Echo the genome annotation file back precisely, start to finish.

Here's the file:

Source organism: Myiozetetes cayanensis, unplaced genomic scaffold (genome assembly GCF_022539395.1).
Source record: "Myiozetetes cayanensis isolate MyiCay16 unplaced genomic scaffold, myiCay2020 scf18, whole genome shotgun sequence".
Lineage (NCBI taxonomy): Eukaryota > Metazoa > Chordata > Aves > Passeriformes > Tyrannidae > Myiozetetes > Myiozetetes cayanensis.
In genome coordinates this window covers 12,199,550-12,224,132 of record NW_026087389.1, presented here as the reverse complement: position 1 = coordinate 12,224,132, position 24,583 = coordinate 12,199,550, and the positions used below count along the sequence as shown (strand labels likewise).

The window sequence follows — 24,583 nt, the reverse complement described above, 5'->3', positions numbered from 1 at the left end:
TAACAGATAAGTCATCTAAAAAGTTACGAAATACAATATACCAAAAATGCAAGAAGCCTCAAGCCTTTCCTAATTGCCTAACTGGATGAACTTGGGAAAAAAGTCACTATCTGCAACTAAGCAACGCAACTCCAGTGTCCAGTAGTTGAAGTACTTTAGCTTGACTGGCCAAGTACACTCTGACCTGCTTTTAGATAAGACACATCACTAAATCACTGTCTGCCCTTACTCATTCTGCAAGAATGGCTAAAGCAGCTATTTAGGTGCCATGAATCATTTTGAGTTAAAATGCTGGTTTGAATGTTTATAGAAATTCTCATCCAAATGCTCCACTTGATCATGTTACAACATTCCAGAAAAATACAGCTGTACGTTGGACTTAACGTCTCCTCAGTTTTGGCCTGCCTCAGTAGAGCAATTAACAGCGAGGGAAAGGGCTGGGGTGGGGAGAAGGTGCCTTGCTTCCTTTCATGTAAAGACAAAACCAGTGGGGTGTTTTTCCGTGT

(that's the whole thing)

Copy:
Source organism: Myiozetetes cayanensis, unplaced genomic scaffold (genome assembly GCF_022539395.1).
Source record: "Myiozetetes cayanensis isolate MyiCay16 unplaced genomic scaffold, myiCay2020 scf18, whole genome shotgun sequence".
Lineage (NCBI taxonomy): Eukaryota > Metazoa > Chordata > Aves > Passeriformes > Tyrannidae > Myiozetetes > Myiozetetes cayanensis.
In genome coordinates this window covers 12,199,550-12,224,132 of record NW_026087389.1, presented here as the reverse complement: position 1 = coordinate 12,224,132, position 24,583 = coordinate 12,199,550, and the positions used below count along the sequence as shown (strand labels likewise).

The window sequence follows — 24,583 nt, the reverse complement described above, 5'->3', positions numbered from 1 at the left end:
TAACAGATAAGTCATCTAAAAAGTTACGAAATACAATATACCAAAAATGCAAGAAGCCTCAAGCCTTTCCTAATTGCCTAACTGGATGAACTTGGGAAAAAAGTCACTATCTGCAACTAAGCAACGCAACTCCAGTGTCCAGTAGTTGAAGTACTTTAGCTTGACTGGCCAAGTACACTCTGACCTGCTTTTAGATAAGACACATCACTAAATCACTGTCTGCCCTTACTCATTCTGCAAGAATGGCTAAAGCAGCTATTTAGGTGCCATGAATCATTTTGAGTTAAAATGCTGGTTTGAATGTTTATAGAAATTCTCATCCAAATGCTCCACTTGATCATGTTACAACATTCCAGAAAAATACAGCTGTACGTTGGACTTAACGTCTCCTCAGTTTTGGCCTGCCTCAGTAGAGCAATTAACAGCGAGGGAAAGGGCTGGGGTGGGGAGAAGGTGCCTTGCTTCCTTTCATGTAAAGACAAAACCAGTGGGGTGTTTTTCCGTGT